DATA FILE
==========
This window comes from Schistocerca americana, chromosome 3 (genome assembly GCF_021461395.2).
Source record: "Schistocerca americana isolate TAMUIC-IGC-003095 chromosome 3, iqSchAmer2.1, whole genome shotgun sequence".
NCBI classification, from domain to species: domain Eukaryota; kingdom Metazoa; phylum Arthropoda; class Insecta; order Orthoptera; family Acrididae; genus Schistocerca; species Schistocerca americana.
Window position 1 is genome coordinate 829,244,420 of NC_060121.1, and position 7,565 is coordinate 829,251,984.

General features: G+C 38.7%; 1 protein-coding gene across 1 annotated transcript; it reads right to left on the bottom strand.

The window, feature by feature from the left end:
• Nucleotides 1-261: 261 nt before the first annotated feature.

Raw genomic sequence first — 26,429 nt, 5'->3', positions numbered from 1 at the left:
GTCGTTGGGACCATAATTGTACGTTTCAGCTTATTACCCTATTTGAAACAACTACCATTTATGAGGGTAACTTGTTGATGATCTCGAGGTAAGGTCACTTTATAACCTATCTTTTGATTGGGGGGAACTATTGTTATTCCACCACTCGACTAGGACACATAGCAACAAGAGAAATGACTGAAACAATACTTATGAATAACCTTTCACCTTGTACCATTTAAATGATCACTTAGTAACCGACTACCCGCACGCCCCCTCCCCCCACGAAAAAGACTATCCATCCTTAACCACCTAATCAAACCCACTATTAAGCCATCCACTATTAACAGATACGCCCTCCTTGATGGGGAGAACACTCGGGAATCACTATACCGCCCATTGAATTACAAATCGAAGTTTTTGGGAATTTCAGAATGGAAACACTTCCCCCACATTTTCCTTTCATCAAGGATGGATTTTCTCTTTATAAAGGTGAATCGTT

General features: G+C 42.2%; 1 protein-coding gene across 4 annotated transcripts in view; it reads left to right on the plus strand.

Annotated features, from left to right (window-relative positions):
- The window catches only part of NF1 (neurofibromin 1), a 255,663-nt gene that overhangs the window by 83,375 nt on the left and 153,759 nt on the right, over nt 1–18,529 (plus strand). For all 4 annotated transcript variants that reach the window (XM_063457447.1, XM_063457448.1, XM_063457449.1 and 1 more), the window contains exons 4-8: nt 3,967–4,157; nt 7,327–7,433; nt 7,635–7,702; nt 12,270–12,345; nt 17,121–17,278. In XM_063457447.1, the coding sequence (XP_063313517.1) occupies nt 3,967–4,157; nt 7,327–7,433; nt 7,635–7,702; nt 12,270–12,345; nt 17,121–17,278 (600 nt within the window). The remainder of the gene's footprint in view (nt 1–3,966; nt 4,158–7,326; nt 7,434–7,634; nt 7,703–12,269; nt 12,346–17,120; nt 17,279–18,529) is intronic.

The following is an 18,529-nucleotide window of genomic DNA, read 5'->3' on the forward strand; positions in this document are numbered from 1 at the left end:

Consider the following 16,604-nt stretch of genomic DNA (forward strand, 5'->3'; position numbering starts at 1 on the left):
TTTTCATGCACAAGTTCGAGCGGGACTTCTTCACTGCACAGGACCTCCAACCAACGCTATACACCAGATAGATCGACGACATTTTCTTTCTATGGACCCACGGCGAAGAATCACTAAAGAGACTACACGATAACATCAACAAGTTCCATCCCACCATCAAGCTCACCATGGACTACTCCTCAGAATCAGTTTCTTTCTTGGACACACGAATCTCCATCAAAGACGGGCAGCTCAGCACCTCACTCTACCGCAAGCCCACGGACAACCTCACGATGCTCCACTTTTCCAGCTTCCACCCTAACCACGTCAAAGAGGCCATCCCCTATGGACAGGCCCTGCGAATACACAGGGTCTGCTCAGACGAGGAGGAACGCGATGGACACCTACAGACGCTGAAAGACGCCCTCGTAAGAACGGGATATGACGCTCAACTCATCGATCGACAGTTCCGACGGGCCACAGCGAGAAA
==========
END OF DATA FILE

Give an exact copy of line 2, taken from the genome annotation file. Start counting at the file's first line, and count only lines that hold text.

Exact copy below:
Source record: "Schistocerca americana isolate TAMUIC-IGC-003095 chromosome 3, iqSchAmer2.1, whole genome shotgun sequence".